Sounds like an absurd combination of things and what does it have to do with the self? So here’s what happened last week – a mush of emotional turmoil, child’s excrement and personal transformation.
My 2 1/2 year-old son Sylvian woke up in the middle of the night with a dreadful cough. He was wheezing and it sounded like he was barely able to breathe. I’ve never heard him like that, it sounded like he was suffocating. Together with my partner we wondered shall we go to the Emergency department. A short while later my son went back to sleep, still wheezing but at least able to breathe.
In the morning the first thing to do was to go to the local clinic for a check-up. He was still coughing, which sounded more like barking, and somewhat enjoying himself listening to the funny noise he was making.
Just a day before Halloween and when the seasons are changing, you can only imagine how frantic everything was, especially clinics. I heard on the radio that at this time in Ireland the GPs have about 4/5-day waiting lists! We had no choice but to try to get in and wait for the doctor on duty to see our kid. This usually works and after waiting for about 30-40 minutes you can be seen without an appointment. Every parent knows that this often is the case with the little ones – when they get sick they need to be seen immediately.
We were instructed to wait, hoping that he’ll be seen. We waited nearly an hour (and that’s A LOT for a toddler) only to be given an appointment later on in the afternoon.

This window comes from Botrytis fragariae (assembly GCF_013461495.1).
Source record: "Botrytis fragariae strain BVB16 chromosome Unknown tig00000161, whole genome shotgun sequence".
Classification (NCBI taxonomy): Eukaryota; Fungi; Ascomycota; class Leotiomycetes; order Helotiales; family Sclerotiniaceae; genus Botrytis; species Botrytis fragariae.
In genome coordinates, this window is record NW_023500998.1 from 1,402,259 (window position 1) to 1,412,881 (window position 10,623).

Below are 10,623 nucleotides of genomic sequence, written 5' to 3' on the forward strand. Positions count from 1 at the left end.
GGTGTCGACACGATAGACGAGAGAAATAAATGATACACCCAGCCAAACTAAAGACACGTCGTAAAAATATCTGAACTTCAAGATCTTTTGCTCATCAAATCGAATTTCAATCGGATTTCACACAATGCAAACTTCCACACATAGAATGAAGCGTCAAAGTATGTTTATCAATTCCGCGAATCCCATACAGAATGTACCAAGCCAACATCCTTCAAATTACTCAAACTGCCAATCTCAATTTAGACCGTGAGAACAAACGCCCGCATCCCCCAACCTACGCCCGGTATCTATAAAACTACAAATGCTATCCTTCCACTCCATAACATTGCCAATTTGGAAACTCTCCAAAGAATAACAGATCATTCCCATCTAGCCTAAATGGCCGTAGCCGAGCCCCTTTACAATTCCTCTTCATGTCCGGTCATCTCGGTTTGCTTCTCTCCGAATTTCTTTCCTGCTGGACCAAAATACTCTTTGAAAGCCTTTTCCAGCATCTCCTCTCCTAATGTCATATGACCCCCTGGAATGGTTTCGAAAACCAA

As it usually happens on such days, when you’ve barely slept during the night because of your sick child, you’ve rushed off early in the morning, you’re worried and tired, the little prince refused to go down for his nap. Tired and wired, soon we had to go out again to the clinic.
In a nutshell, Sylvie is a child bursting with energy and could not possibly be still for more than 15 seconds and any sorts of distractions usually fail after that amount of time. The only thing that works for him is movement.
So we are up and down the stairs in the clinic. And the cherry on the top – he does a poo, in his pants! Wrong time, wrong place, but you gotta do what you gotta do, even if that means you have to put his soiled underpants in your bag! Of course I’m thinking we could be called any minute and leave the door of the toilet halfway open so my partner could find us if we’re called.
My partner couldn’t find us. We did miss our call. So at that point I’m fuming – tired of waiting and smelling of sh*t and ready to take out my anger on anyone and anything. It’s already 50 minutes waiting and at this point Sylvie has broken free from the building. I’m about to lose it while my partner is trying to extract him safely from climbing the railings outside.
I make an attempt to talk to the receptionist. I am visibly upset and unable to hold my feelings back. The response I get is, “We already called that name”. And I’m thinking, “And?” But I don’t say anything and turn my back to the people staring bluntly at their computer screens. I sit down and continue waiting for another 10 minutes. Then I get up, walk way, and declare to my partner, “I am never coming to this place ever again. Never!”